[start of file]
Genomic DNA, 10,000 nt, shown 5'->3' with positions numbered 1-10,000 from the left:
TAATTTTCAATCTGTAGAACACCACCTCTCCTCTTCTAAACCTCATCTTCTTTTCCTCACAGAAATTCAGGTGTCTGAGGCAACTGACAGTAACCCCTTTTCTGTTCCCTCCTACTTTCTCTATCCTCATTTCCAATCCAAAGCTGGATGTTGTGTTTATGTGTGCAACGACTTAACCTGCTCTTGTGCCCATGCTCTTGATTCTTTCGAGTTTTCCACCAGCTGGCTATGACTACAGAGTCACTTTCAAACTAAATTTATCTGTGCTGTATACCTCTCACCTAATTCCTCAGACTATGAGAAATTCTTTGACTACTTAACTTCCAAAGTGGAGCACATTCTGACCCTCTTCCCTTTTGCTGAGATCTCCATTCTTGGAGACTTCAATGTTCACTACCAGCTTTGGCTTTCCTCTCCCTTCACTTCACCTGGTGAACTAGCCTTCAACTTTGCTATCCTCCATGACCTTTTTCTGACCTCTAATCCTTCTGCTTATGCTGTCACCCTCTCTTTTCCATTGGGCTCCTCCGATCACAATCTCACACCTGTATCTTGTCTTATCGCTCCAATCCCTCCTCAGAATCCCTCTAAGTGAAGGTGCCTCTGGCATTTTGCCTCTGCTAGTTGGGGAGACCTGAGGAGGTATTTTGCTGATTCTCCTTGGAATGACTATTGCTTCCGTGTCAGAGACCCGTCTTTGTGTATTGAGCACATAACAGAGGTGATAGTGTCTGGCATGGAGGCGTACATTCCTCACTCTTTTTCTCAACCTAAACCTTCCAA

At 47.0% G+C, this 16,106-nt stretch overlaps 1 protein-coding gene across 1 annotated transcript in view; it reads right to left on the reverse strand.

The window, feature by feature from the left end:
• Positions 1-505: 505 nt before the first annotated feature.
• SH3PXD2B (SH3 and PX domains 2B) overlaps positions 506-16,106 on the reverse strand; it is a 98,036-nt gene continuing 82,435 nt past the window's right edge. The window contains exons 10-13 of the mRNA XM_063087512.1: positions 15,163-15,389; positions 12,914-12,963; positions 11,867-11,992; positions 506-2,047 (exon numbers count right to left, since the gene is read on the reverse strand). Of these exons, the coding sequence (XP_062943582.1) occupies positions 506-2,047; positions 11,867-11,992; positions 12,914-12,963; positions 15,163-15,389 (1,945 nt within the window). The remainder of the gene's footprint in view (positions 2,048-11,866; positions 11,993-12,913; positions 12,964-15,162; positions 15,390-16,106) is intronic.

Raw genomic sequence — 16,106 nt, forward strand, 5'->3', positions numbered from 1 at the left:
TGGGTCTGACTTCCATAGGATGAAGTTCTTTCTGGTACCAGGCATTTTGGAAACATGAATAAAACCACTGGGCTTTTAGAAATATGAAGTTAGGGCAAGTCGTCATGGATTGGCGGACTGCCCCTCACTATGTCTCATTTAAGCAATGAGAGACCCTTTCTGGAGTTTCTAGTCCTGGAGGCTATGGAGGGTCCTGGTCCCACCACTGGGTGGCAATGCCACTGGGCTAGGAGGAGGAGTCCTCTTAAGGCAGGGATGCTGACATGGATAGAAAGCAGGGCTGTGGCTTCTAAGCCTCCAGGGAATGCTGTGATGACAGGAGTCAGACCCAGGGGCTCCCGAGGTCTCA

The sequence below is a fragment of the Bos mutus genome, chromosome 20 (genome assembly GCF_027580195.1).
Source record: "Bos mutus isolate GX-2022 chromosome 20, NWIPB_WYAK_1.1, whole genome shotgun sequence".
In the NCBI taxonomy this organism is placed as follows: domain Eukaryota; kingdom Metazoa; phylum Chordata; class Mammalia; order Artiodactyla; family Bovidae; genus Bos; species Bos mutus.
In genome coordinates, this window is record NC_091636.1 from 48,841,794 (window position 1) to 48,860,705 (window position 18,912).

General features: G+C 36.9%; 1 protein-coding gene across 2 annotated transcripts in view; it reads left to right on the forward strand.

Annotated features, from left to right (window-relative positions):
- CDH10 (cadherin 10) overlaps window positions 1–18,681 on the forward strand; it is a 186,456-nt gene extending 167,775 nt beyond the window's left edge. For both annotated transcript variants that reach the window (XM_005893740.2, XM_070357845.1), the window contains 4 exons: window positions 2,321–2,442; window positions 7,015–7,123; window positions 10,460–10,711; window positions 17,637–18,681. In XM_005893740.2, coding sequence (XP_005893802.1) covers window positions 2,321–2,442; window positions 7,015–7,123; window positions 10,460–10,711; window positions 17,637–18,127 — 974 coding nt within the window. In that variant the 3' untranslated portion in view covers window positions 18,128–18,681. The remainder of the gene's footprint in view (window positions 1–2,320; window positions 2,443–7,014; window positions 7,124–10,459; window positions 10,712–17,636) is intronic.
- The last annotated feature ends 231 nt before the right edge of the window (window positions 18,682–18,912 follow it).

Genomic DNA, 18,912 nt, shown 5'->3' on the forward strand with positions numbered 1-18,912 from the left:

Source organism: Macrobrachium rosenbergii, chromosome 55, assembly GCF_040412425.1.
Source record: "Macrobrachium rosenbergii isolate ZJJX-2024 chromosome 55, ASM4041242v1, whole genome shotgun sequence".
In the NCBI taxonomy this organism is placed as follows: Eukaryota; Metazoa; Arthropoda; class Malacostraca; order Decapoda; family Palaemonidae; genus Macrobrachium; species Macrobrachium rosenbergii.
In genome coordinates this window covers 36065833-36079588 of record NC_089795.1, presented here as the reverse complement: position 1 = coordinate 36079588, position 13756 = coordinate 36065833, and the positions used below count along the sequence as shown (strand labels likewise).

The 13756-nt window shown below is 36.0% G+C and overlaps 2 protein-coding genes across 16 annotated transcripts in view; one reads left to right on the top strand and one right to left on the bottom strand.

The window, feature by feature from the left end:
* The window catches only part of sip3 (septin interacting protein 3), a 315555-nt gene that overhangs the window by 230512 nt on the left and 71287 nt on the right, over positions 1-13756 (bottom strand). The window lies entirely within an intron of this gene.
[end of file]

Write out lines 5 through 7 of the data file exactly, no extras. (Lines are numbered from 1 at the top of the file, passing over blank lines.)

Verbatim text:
• Positions 1-505: 505 nt before the first annotated feature.
• SH3PXD2B (SH3 and PX domains 2B) overlaps positions 506-16,106 on the reverse strand; it is a 98,036-nt gene continuing 82,435 nt past the window's right edge. The window contains exons 10-13 of the mRNA XM_063087512.1: positions 15,163-15,389; positions 12,914-12,963; positions 11,867-11,992; positions 506-2,047 (exon numbers count right to left, since the gene is read on the reverse strand). Of these exons, the coding sequence (XP_062943582.1) occupies positions 506-2,047; positions 11,867-11,992; positions 12,914-12,963; positions 15,163-15,389 (1,945 nt within the window). The remainder of the gene's footprint in view (positions 2,048-11,866; positions 11,993-12,913; positions 12,964-15,162; positions 15,390-16,106) is intronic.

Raw genomic sequence — 16,106 nt, forward strand, 5'->3', positions numbered from 1 at the left: